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HTML5

May 14: Moving To Beta 3

Cucumber, Git, HTML5, Rails 3, RailsRx, YehudaNoel RappinComment

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Just a quick update here.

Cucumber chapter newest draft is complete, and I'm hoping it will be beta 3 early next week. Not sure what to do next, I need to look around and see what's relatively stable with respect to Rails 3.

The book is still on sale. Tell all your friends.

And then



Rails Dispatch this week is about the new routing in Rails 3.

Yehuda Katz has a really nice article on workflow with git.

A brief rant on Ruby 1.9 and encodings.

Finally



The excellent Dive Into HTML 5 book/site has a quick reference on how to detect all kinds of HTML 5 related browser behavior. I'm pretty sure I'll be coming back to this page again.

May 11, 2010: Beta 2 Is Out

ActiveRecord, Cory Doctorow, HTML5, NoSql, RailsRx, Seaside, UXD, iPadNoel RappinComment

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Beta 2 of Rails Test Prescriptions is out. The biggest addition is the chapters on integration testing and Webrat/Capybara. Beta 3 will be coming next week and will include all or most of the Cucumber chapter.

Please do post to the forum, there's not any discussion there, and I'm interested to hear any questions or comments you might have.

Other People's Books



A lot of book links today.

SF writer Charles Stross has been writing some brilliant stuff about publishing, including making a great deal of sense about ebooks. One big takeaway, in case you haven't noticed, just because they are digital, doesn't mean the price of books is going to drop dramatically.

Speaking of ebooks. Cory Doctorow's new book, For The Win, is out today. Say what you will about Cory, he's become a fantastic novelist, and he walks the walk. For The Win is available for free download on Cory's site.

And, hey, speaking of ebooks, Lulu announced that they will allow their books to be published to the Apple iBooks store, which is great, because the iBooks store could use the stuff on the shelves.

Twitteriffic developer Craig Hockenberry asked for some books for people to get started with programming, specifically for people hoping to get started in on the iPhone.

And Then



This page is based on a stack overflow question for new programming jargon. You may recognize your team here...

Here's one Rails developer who has moved to the Smalltalk Seaside framework, and why. Seaside was commonly mentioned in the Rails community a year or so ago, but I haven't heard much about it since.

Mathias Meyer says that ActiveRecord callbacks ruined his life.

And, NoSql is apparently here to stay. If only we could get rid of the name.

This looks like a good reference to possible XSS attack vectors in HTML 5.

Finally



Jakob Nielsen has come out with the first serious user testing of iPad apps. The executive summary is basically that individual apps are inconsistent, and that is frustrating. Also, many content apps are too wedded to a print mentality. This research seems to have largely been based on content-heavy apps and websites, so I'm not sure it generalizes to, say, Omnigraffle, but it's worth looking at.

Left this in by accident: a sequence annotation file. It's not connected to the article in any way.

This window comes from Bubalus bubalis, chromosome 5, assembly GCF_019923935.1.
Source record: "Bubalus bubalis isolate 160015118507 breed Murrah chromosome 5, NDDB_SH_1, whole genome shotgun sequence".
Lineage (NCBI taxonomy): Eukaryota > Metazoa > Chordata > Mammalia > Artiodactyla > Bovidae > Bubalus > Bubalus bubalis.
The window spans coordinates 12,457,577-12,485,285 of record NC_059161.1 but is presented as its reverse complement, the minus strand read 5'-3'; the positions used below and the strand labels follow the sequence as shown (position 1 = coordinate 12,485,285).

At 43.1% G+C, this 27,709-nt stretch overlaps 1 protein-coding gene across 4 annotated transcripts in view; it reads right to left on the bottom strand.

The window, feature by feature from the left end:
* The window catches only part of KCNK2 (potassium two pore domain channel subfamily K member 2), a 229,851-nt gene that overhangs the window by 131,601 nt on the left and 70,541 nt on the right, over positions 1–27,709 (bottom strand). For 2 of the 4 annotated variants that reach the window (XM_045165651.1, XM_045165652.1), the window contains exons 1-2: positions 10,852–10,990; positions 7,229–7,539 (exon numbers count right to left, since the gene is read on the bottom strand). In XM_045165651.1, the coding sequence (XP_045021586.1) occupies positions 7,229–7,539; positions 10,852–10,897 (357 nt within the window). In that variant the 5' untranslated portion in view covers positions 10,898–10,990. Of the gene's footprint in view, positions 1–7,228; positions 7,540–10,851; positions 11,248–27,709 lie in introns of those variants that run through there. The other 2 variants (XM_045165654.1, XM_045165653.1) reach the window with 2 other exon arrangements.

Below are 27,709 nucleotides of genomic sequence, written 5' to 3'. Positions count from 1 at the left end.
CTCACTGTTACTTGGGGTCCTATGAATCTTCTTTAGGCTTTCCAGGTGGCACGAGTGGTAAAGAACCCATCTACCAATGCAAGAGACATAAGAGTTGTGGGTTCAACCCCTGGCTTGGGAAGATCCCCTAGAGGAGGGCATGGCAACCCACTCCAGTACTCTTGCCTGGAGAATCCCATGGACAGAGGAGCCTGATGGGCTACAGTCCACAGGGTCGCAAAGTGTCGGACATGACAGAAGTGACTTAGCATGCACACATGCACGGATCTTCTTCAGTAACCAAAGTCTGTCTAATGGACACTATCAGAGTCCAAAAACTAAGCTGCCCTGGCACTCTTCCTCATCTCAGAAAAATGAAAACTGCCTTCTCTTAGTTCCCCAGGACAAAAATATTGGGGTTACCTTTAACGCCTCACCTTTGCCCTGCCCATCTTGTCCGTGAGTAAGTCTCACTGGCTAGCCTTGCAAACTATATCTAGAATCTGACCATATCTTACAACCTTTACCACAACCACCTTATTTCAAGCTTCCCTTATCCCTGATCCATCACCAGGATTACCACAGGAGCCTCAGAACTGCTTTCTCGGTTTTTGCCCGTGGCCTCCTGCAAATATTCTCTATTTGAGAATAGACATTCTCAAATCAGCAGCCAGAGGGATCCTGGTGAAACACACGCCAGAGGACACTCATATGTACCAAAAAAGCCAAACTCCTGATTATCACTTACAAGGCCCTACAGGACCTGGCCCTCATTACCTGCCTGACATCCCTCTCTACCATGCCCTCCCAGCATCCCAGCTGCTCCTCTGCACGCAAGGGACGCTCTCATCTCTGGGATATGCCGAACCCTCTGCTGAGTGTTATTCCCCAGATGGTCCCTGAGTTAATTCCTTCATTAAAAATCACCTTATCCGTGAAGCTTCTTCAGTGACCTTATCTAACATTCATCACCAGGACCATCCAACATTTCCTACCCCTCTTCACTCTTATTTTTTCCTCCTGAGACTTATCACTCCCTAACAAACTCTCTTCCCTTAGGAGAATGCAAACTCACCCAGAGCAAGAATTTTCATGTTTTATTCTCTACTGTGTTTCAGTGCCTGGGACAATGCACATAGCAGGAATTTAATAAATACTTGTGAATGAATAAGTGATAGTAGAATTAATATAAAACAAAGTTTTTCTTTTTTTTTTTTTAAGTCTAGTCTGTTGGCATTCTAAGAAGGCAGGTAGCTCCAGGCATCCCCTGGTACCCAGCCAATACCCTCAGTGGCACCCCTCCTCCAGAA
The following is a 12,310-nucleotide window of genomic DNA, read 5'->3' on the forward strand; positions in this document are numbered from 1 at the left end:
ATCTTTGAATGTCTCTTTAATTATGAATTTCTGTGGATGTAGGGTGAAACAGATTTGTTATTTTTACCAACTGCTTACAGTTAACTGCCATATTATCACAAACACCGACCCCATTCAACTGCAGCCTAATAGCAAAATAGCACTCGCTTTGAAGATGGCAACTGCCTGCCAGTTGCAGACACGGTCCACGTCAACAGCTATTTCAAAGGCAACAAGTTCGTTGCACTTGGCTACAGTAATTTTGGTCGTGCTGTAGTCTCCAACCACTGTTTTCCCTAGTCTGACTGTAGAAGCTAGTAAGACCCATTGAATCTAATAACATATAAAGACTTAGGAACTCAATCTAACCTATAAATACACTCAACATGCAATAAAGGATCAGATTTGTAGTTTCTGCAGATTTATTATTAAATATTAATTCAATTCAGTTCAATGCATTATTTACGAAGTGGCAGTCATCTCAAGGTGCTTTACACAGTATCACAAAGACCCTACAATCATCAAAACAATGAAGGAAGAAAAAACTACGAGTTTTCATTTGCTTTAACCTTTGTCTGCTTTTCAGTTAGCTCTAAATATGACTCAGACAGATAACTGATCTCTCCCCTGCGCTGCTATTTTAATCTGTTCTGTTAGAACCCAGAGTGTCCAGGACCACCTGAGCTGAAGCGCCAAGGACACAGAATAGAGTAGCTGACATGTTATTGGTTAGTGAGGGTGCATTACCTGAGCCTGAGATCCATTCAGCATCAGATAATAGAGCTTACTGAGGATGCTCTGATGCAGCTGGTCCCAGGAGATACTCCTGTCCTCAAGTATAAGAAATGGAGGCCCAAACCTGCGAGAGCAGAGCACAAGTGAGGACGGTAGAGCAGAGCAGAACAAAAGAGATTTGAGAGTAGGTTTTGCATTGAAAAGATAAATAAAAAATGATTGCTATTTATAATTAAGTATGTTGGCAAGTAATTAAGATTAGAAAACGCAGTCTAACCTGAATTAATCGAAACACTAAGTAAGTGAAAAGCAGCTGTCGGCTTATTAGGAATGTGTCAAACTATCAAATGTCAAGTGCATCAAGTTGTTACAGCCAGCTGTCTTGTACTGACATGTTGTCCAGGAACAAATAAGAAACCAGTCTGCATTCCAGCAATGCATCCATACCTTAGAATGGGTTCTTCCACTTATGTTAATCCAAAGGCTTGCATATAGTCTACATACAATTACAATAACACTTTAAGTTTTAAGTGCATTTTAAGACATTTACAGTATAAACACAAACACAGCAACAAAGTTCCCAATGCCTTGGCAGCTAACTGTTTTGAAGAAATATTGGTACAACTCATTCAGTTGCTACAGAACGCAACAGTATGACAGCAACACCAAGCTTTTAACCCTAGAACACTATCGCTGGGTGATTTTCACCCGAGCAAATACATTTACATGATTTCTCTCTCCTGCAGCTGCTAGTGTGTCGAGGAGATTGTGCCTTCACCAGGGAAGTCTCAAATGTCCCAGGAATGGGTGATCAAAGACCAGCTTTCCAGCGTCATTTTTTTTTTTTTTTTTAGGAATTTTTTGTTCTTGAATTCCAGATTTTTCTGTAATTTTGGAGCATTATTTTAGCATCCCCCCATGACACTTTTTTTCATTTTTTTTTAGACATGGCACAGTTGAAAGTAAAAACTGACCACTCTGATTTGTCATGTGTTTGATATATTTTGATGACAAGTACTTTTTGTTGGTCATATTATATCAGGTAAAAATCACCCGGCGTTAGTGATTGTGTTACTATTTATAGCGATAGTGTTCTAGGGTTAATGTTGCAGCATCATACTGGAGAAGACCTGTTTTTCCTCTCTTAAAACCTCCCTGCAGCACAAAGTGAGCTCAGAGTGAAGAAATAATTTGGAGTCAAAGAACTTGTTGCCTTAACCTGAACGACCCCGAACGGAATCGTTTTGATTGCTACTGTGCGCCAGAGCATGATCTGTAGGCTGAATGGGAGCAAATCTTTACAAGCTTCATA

April 19, 2010: The Week Begins

Bundler, HTML5, Rails, Rails 3, RailsRx, Ruby, Yehuda, iPadNoel Rappin1 Comment

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This is the week -- Rails Test Prescriptions should go on beta sale on Wednesday.

In a related story, railsrx.com now points to here, railsprescriptions.com also will shortly. I'll be adding some basic about information and static pages here. At some point, I'll probably bring over any blog content from the previous site that still seems relevant. I'm not sure if the original free version of Rails Test prescriptions will still be available (it's becoming out of date, and there will be free samples available at Pragmatic), but I will make it available if anybody is still interested.

Tab Dump



Reg "raganwald" Braithwaite has a brief article on why Ruby needs blocks separately from lambdas, how blocks differ, and when that difference is useful.

A double dose from Yehuda Katz: A slideshow titled "Making your OSS project more like Rails", with some interesting insight on what makes Rails work as a project. And another Bundler article addressing the issue of why Bundler appears to work differently based on the ordering of gems within it. (Short answer: it's exposing dependency issues in the gems themselves.)

Over at Envylabs, they announced a new gem called Census, which allows you to gather demographic-style data on your users and then search for data based on their answers.

Another Rails 3 intro, this one at IBM Developer Works. I've written Rails stuff for them in the past, but I didn't write this one.

Here's a nice slideshow in HTML5 that shows off the new features of HTML5.

Finally



NetNewsWire has quickly become one of my indispensable iPad apps. The developer, Brent Simmons, in an attempt to discuss software development, has posted a number of pictures from various stages in the design and implementation of NNW-iPad. Thanks!